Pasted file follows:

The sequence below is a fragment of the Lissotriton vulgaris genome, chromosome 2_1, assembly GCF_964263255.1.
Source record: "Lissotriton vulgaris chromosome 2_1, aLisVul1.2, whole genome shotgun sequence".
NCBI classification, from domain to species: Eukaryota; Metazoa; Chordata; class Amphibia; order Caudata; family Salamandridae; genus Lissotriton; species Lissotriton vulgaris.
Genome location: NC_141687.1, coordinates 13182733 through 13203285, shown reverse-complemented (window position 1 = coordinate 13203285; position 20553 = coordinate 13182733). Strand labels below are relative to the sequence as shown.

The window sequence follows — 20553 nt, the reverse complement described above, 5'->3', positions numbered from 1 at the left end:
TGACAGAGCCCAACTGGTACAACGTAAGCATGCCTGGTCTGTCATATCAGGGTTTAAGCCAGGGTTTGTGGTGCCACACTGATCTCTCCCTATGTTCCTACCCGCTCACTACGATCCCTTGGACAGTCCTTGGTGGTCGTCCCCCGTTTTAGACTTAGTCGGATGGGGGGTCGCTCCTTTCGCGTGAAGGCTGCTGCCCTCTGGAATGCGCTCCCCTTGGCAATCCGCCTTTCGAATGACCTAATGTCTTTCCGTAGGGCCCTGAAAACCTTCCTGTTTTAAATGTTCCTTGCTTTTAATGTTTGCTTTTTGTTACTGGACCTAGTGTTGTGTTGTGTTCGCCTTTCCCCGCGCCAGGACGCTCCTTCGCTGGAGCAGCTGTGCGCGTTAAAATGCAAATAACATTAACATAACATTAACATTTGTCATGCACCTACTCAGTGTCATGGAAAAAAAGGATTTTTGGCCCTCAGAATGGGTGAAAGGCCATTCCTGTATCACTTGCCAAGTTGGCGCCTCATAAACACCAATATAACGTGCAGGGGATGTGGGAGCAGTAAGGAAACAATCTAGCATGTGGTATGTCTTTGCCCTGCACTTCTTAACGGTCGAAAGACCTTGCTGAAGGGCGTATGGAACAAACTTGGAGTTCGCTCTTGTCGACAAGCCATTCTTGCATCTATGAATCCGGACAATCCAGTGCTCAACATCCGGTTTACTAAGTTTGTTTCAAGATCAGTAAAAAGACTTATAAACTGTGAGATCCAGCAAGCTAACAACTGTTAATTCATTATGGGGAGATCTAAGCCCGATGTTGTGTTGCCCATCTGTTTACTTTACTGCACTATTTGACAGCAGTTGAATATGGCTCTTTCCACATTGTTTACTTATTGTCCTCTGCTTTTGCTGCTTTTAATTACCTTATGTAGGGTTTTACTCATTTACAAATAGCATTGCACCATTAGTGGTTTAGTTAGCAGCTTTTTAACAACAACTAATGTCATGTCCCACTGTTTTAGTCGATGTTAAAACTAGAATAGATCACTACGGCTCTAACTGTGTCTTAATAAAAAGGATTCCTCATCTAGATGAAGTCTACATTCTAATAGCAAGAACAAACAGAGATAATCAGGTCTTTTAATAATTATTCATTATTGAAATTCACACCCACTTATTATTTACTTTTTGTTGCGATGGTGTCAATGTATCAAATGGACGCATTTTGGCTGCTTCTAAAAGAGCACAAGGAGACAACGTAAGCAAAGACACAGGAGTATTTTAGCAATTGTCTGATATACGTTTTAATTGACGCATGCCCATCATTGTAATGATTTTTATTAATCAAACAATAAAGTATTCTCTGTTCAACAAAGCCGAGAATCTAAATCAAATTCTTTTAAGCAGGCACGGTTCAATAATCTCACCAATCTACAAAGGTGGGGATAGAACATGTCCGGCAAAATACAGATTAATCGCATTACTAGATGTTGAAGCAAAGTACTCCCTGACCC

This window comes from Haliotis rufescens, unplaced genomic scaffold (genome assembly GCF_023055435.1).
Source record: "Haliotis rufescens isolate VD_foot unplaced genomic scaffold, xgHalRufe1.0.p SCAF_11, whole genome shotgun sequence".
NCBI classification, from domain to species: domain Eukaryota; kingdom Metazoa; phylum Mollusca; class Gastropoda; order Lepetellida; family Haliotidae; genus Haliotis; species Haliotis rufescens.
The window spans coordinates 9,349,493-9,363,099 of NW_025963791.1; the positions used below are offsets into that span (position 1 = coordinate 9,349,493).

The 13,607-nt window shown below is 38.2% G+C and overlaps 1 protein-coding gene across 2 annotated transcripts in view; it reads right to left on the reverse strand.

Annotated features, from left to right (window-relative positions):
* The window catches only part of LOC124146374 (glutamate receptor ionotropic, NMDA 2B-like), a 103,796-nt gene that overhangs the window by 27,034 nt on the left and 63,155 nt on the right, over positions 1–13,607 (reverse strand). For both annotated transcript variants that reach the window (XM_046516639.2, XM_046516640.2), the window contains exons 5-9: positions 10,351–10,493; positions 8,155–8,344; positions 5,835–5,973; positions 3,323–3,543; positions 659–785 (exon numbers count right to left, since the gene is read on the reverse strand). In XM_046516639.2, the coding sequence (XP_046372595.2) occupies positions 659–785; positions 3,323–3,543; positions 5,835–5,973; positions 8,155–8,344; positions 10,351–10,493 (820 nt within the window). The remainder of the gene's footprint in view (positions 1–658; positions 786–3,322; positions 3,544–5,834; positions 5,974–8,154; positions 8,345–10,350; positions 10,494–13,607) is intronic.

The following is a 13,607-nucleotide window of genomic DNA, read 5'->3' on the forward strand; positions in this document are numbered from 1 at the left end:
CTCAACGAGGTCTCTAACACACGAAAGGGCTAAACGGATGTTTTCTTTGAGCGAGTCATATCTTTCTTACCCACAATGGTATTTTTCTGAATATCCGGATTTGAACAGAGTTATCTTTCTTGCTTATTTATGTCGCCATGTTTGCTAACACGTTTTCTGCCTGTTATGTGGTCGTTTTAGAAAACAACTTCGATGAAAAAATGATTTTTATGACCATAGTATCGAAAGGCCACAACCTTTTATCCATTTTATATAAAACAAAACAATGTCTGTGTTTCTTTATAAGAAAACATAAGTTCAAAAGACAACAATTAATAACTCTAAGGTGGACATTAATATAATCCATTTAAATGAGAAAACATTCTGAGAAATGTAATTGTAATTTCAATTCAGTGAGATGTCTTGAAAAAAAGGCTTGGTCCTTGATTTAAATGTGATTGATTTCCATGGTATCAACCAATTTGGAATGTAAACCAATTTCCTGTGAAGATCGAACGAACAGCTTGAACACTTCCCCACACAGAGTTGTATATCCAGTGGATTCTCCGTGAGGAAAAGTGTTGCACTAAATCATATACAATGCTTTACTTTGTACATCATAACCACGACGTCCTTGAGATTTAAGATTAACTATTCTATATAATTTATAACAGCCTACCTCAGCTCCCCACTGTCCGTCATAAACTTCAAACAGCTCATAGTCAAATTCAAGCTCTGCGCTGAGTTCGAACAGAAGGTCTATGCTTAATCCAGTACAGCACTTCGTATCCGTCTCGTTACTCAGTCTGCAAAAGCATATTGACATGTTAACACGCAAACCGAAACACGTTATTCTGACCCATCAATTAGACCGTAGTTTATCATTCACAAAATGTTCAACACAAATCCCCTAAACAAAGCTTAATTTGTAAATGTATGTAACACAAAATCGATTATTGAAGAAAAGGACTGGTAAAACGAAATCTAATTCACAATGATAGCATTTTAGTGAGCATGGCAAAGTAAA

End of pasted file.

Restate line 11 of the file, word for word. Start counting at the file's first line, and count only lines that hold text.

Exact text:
The 13,607-nt window shown below is 38.2% G+C and overlaps 1 protein-coding gene across 2 annotated transcripts in view; it reads right to left on the reverse strand.